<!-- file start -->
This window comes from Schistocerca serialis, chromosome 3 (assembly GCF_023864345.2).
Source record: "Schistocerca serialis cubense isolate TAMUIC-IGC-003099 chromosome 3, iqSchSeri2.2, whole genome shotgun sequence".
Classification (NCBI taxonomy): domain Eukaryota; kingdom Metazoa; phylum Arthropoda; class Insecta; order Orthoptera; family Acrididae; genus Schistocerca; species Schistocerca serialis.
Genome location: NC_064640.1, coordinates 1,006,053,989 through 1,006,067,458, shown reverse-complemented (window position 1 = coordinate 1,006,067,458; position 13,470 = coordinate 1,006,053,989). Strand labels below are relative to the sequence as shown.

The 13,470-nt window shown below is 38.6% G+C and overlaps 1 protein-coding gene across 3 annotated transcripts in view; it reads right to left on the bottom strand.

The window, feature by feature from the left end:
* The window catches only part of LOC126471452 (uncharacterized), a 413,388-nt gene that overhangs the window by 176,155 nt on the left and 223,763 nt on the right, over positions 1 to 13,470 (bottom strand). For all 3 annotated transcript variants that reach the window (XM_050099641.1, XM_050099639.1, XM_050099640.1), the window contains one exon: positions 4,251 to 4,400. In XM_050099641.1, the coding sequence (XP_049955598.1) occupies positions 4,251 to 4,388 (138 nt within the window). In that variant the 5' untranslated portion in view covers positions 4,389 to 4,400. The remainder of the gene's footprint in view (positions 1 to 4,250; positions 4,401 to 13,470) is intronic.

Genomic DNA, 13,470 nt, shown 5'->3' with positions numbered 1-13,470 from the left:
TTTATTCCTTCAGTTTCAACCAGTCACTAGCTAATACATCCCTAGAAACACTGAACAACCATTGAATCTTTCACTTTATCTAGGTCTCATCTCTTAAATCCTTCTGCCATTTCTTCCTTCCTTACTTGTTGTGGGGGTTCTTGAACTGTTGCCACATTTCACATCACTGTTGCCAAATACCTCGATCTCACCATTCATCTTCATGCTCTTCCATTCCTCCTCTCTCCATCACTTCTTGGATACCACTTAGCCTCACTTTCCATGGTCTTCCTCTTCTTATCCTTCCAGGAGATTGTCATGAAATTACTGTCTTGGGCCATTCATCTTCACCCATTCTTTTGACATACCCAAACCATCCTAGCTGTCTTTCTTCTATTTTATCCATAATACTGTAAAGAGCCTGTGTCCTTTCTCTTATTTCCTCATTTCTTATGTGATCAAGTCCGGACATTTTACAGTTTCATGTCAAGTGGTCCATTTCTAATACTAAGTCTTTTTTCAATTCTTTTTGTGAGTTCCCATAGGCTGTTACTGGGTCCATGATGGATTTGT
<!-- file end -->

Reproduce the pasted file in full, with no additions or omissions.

This window comes from Schistocerca serialis, chromosome 3 (assembly GCF_023864345.2).
Source record: "Schistocerca serialis cubense isolate TAMUIC-IGC-003099 chromosome 3, iqSchSeri2.2, whole genome shotgun sequence".
Classification (NCBI taxonomy): domain Eukaryota; kingdom Metazoa; phylum Arthropoda; class Insecta; order Orthoptera; family Acrididae; genus Schistocerca; species Schistocerca serialis.
Genome location: NC_064640.1, coordinates 1,006,053,989 through 1,006,067,458, shown reverse-complemented (window position 1 = coordinate 1,006,067,458; position 13,470 = coordinate 1,006,053,989). Strand labels below are relative to the sequence as shown.

The 13,470-nt window shown below is 38.6% G+C and overlaps 1 protein-coding gene across 3 annotated transcripts in view; it reads right to left on the bottom strand.

The window, feature by feature from the left end:
* The window catches only part of LOC126471452 (uncharacterized), a 413,388-nt gene that overhangs the window by 176,155 nt on the left and 223,763 nt on the right, over positions 1 to 13,470 (bottom strand). For all 3 annotated transcript variants that reach the window (XM_050099641.1, XM_050099639.1, XM_050099640.1), the window contains one exon: positions 4,251 to 4,400. In XM_050099641.1, the coding sequence (XP_049955598.1) occupies positions 4,251 to 4,388 (138 nt within the window). In that variant the 5' untranslated portion in view covers positions 4,389 to 4,400. The remainder of the gene's footprint in view (positions 1 to 4,250; positions 4,401 to 13,470) is intronic.

Genomic DNA, 13,470 nt, shown 5'->3' with positions numbered 1-13,470 from the left:
TTTATTCCTTCAGTTTCAACCAGTCACTAGCTAATACATCCCTAGAAACACTGAACAACCATTGAATCTTTCACTTTATCTAGGTCTCATCTCTTAAATCCTTCTGCCATTTCTTCCTTCCTTACTTGTTGTGGGGGTTCTTGAACTGTTGCCACATTTCACATCACTGTTGCCAAATACCTCGATCTCACCATTCATCTTCATGCTCTTCCATTCCTCCTCTCTCCATCACTTCTTGGATACCACTTAGCCTCACTTTCCATGGTCTTCCTCTTCTTATCCTTCCAGGAGATTGTCATGAAATTACTGTCTTGGGCCATTCATCTTCACCCATTCTTTTGACATACCCAAACCATCCTAGCTGTCTTTCTTCTATTTTATCCATAATACTGTAAAGAGCCTGTGTCCTTTCTCTTATTTCCTCATTTCTTATGTGATCAAGTCCGGACATTTTACAGTTTCATGTCAAGTGGTCCATTTCTAATACTAAGTCTTTTTTCAATTCTTTTTGTGAGTTCCCATAGGCTGTTACTGGGTCCATGATGGATTTGT